Bioplastics are plastics derived from renewable biomass sources, such as vegetable fats and oils, corn starch, pea starch or microbiota. Common plastics, such as fossil-fuel plastics, are derived from petroleum; these plastics rely more on fossil fuels and produce more greenhouse gas. Some, but not all, bioplastics are designed to biodegrade. Biodegradable bioplastics can break down in either anaerobic or aerobic environments, depending on how they are manufactured. There is a variety of materials that bioplastics can be composed of, including: starches, cellulose, or other biopolymers. Some common applications of bioplastics are packaging materials, dining utensils, food packaging, and insulation.
- 1 Applications
- 2 Plastic types
- 3 Environmental impact
- 4 Market
- 5 Cost
- 6 Research and development
- 7 Testing procedures
- 8 Legal implications
- 9 See also
- 10 References
- 11 External links
Biodegradable bioplastics are used for disposable items, such as [packaging] and catering items (crockery, cutlery, pots, bowls, straws). They are also often used for bags, trays, containers for fruit, vegetables, eggs and meat, bottles for soft drinks and dairy products, and blister foils for fruit and vegetables.
Non-disposable applications include mobile phone casings, carpet fibres, and car interiors, fuel line and plastic pipe applications, and new electroactive bioplastics are being developed that can be used to carry electrical current. In these areas, the goal is not biodegradability, but to create items from sustainable resources.
Medical implants made of PLA, which dissolve in the body, save patients a second operation. Compostable mulch films for agriculture, already often produced from starch polymers, do not have to be collected after use and can be left on the fields.
Constituting about 50 percent of the bioplastics market, thermoplastic starch, currently represents the most widely used bioplastic. Pure starch possesses the characteristic of being able to absorb humidity, and is thus being used for the production of drug capsules in the pharmaceutical sector. Flexibiliser and plasticiser such as sorbitol and glycerine are added so the starch can also be processed thermo-plastically. By varying the amounts of these additives, the characteristic of the material can be tailored to specific needs (also called "thermo-plastical starch"). Simple starch plastic can be made at home.
Industrially, starch-based bioplastics are often blended with biodegradable polyesters. These blends are mainly starch/polycaprolactone or starch/Ecoflex (polybutylene adipate-co-terephthalate produced by BASF). These blends remain compostables. Other producers, such as Roquette, have developed another strategy based on starch/polyeolefine blends. These blends are no longer biodegradables, but display a lower carbon footprint compared to the corresponding petroleum-based plastics.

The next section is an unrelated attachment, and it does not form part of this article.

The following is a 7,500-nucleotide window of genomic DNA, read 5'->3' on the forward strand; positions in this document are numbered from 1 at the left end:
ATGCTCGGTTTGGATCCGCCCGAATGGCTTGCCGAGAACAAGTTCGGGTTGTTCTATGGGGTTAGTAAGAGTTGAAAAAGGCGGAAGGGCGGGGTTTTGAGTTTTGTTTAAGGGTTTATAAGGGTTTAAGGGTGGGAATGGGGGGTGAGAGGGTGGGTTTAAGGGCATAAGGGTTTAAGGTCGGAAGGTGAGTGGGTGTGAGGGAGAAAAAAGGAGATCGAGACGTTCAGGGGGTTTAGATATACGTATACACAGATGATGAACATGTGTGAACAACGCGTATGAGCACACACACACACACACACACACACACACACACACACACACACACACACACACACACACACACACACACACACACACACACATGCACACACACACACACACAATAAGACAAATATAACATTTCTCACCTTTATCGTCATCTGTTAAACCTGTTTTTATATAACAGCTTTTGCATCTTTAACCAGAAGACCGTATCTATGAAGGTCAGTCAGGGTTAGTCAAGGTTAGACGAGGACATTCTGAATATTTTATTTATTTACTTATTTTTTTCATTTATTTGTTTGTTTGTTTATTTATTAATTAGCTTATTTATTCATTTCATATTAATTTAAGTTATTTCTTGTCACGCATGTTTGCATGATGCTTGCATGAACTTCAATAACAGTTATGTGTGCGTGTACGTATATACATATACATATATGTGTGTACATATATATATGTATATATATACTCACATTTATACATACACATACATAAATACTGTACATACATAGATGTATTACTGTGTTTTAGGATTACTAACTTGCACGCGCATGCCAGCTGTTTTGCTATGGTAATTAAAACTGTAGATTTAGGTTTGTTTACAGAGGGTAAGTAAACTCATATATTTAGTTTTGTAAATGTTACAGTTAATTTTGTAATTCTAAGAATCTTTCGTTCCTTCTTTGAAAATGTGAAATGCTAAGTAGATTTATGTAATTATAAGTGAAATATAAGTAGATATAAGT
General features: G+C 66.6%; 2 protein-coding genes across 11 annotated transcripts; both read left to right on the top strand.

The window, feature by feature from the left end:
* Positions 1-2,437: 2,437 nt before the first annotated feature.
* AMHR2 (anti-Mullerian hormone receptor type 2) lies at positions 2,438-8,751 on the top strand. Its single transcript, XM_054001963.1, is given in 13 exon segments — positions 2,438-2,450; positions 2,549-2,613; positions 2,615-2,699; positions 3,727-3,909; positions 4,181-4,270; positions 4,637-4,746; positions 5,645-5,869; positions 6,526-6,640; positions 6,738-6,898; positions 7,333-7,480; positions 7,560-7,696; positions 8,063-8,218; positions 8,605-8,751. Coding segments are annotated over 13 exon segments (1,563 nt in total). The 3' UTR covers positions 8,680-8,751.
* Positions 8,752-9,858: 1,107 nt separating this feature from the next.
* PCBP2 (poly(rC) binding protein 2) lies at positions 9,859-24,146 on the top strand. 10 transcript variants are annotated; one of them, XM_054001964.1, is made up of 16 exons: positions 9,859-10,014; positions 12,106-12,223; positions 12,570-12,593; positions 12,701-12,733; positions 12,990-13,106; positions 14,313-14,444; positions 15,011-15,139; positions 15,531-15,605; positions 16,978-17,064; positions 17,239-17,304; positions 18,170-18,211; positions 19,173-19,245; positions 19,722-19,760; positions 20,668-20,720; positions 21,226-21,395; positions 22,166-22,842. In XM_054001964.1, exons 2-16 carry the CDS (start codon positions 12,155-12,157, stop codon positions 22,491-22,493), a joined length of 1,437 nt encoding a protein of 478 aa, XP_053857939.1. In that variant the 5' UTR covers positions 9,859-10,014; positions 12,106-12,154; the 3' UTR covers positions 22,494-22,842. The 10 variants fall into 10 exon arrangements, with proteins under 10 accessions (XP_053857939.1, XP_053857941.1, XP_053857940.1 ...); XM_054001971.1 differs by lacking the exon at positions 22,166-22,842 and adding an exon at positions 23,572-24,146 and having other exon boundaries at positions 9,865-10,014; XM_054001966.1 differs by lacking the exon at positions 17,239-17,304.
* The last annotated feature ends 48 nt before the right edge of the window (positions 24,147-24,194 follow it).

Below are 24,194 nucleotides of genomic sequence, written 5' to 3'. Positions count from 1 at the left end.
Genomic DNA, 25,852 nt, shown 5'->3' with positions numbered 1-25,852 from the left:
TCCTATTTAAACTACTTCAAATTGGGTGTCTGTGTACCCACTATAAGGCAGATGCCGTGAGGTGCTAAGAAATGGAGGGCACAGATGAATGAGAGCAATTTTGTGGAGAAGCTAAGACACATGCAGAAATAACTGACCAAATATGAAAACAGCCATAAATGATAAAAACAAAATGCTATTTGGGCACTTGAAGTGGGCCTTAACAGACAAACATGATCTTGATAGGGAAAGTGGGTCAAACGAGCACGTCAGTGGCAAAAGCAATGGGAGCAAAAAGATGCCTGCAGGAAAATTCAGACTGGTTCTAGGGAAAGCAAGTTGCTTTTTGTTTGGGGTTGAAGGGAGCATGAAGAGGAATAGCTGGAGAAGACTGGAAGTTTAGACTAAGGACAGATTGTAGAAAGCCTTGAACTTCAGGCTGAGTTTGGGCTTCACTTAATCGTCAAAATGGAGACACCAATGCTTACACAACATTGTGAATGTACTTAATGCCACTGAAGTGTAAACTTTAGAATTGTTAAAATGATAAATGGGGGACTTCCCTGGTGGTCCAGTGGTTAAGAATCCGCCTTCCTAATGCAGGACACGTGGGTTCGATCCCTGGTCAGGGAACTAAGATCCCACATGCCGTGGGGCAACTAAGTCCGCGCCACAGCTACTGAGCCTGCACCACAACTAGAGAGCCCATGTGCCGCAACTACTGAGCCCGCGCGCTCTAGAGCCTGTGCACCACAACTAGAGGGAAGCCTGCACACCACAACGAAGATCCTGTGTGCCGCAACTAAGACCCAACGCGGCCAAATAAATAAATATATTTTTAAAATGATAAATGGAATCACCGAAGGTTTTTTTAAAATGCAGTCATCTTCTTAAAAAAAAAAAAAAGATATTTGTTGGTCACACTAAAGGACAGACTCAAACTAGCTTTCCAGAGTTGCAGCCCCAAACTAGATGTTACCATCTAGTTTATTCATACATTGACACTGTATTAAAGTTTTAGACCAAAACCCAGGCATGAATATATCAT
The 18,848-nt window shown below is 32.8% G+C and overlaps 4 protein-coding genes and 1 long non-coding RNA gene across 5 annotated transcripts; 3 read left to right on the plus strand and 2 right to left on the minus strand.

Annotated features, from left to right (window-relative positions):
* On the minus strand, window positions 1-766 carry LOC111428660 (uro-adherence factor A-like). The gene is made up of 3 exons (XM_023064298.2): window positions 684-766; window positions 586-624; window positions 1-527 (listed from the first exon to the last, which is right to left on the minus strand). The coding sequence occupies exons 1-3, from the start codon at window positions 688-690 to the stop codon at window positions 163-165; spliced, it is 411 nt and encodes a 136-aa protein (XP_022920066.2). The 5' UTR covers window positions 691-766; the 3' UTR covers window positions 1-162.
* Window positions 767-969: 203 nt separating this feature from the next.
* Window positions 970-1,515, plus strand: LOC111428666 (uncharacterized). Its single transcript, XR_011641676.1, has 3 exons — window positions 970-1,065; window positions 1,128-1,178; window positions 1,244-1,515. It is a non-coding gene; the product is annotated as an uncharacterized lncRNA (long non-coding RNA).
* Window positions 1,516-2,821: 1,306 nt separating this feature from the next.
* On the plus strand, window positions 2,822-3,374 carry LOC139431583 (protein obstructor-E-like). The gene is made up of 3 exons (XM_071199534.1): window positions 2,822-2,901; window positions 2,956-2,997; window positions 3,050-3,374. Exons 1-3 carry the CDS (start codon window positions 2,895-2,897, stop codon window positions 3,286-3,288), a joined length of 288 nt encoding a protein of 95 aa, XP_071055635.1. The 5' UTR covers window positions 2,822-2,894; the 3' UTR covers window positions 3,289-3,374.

Some aliphatic polyesters
Polylactic acid (PLA)
Polylactic acid (PLA) is a transparent plastic produced from corn or dextrose. It not only resembles conventional petrochemical-based mass plastics (like PET, PS or PE) in its characteristics, but it can also be processed on standard equipment that already exists for the production of some conventional plastics. PLA and PLA blends generally come in the form of granulates with various properties, and are used in the plastic processing industry for the production of films, fibers, plastic containers, cups and bottles.
The biopolymer poly-3-hydroxybutyrate (PHB) is a polyester produced by certain bacteria processing glucose, corn starch or wastewater. Its characteristics are similar to those of the petroplastic polypropylene. The South American sugar industry, for example, has decided to expand PHB production to an industrial scale. PHB is distinguished primarily by its physical characteristics. It produces transparent film at a melting point higher than 130 degrees Celsius, and is biodegradable without residue.
Polyhydroxyalkanoates are linear polyesters produced in nature by bacterial fermentation of sugar or lipids. They are produced by the bacteria to store carbon and energy. In industrial production, the polyester is extracted and purified from the bacteria by optimizing the conditions for the fermentation of sugar. More than 150 different monomers can be combined within this family to give materials with extremely different properties. PHA is more ductile and less elastic than other plastics, and it is also biodegradable. These plastics are being widely used in the medical industry.
Polyamide 11 (PA 11)
PA 11 is a biopolymer derived from natural oil. It is also known under the tradename Rilsan B, commercialized by Arkema. PA 11 belongs to the technical polymers family and is not biodegradable. Its properties are similar to those of PA 12, although emissions of greenhouse gases and consumption of nonrenewable resources are reduced during its production. Its thermal resistance is also superior to that of PA 12. It is used in high-performance applications like automotive fuel lines, pneumatic airbrake tubing, electrical cable antitermite sheathing, flexible oil and gas pipes, control fluid umbilicals, sports shoes, electronic device components, and catheters.